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High Fructose Corn Syrup To Be Renamed Corn Sugar Due To Bad Publicity and a Savvy Public

With an increasingly wise public tuned-in to the dangers of toxins in foods, the Corn Refiners Association has petitioned the Food and Drug Administration (FDA) asking it to allow the term ‘corn sugar’ as an alternative label declaration for high fructose corn syrup (HFCS).


In November last year, Ajinomoto Group rebranded its aspartame ingredient ‘AminoSweet’, saying the time was right to “remind people that aspartame is made from two amino acids and brings absolutely nothing new to the diet, just sweetness without the calories”.

Ajinmoto Group, producers of dangerous food ingredients such as MSG
and other preservatives, have been victim to greater percentages of consumers catching on their toxic concoctions. The name change to AminoSweet by Ajinmoto is a desperate attempt to try and erase the history of fraud and deception now exposed in hundreds of alternative and mainstream publications.

HFCS is meeting a similar fate. It has suffered from a spate of bad publicity in recent years, and food and beverage manufacturers have been increasingly switching it out of their products in preference for beet or cane sugar (sucrose).

The Corn Refiners Association (CRA) has said that the reason it filed a petition with the FDA was to be clear with consumers about what HFCS is: A sugar made from corn. The CRA – a trade association that represents the corn refining industry in the United States – has repeatedly stressed that HFCS is not high in fructose, even though that is what the name may suggest. In fact it contains proportions of fructose and glucose that are similar to sucrose.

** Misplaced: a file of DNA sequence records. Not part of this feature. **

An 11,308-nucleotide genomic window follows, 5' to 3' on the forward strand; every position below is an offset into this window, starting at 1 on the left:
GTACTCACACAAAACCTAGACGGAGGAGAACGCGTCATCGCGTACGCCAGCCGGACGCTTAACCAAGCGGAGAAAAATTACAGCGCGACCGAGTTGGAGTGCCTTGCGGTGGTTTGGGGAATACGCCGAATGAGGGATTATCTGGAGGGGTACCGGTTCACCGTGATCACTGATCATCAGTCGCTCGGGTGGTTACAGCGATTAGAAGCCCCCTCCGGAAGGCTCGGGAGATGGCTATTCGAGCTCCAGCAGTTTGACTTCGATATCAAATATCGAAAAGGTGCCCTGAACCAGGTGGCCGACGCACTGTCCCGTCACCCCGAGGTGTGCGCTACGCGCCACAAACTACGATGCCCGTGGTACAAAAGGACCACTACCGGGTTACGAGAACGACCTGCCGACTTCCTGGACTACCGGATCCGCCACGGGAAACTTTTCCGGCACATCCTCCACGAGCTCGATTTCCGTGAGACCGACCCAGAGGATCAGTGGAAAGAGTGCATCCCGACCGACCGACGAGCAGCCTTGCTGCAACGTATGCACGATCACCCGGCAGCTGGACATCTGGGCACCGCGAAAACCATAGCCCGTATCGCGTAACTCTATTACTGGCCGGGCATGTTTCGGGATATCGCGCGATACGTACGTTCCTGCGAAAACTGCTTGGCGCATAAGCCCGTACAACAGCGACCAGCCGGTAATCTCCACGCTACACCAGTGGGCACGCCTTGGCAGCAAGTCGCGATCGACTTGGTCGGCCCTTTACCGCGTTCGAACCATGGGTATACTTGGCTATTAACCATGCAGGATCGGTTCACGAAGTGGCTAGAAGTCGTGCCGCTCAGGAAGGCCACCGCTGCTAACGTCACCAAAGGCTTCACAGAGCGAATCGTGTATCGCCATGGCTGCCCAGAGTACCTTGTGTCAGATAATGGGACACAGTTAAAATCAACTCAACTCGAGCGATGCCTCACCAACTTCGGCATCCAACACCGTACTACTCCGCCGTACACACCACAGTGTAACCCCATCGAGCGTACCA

President of the Corn Refiners Association Audrae Erickson told FoodNavigator-USA.com: “The words ‘high fructose corn syrup’ have caused confusion…This is all about consumer clarity on the ingredient label.”

She said that in much the same way that there is beet sugar and cane sugar, sugar from corn should be called ‘corn sugar’ in order to give it a name that is easily understood.

So even though HFCS causes insulin resistance, diabetes, hypertension, increased weight gain, and not to mention manufactured from genetically modified corn, it seems that the CRA feels that changing the name will somehow create "clarity" for consumers.

According to two U.S. studies last year, almost half of tested samples of commercial high-fructose corn syrup contained mercury, which was also found in nearly a third of 55 popular brand-name food and beverage products where HFCS is the first- or second-highest labeled ingredient.

Consumers in Europe and Canada should also be aware that HFCS is often listed under different names under the auspices of regulatory bodies which define food labeling exemptions. For example, HFCS can be legally labeled as glucose/fructose and high fructose maize syrup in Canada. Although the EU restricts the amount that can be manufactured, it does allow the term isoglucose to be substituted for HFCS in food labels.

It is expected to take up to two years for the FDA to come to a decision on whether to approve the renaming.

The American Dietetic Association has also found that HFCS is "nutritionally equivalent to sucrose”, and that it is metabolized by the body in the same way as sucrose.

The American Dietetic Association also receives grants from the CRA and has admitted that companies such as NutraSweet write their "Fact" sheets.

Erickson said: “We hope that the FDA will act positively on our petition in the interest of consumer clarity."

This is likely one of many name change petitions to come along with MSG, aspartame, and many preservatives that have been declining in popularity in an effort to reestablish confidence and image with consumers.

April McCarthy is a community journalist playing an active role reporting and analyzing world events to advance our health and eco-friendly initiatives.


Reference Sources 184
September 15, 2010


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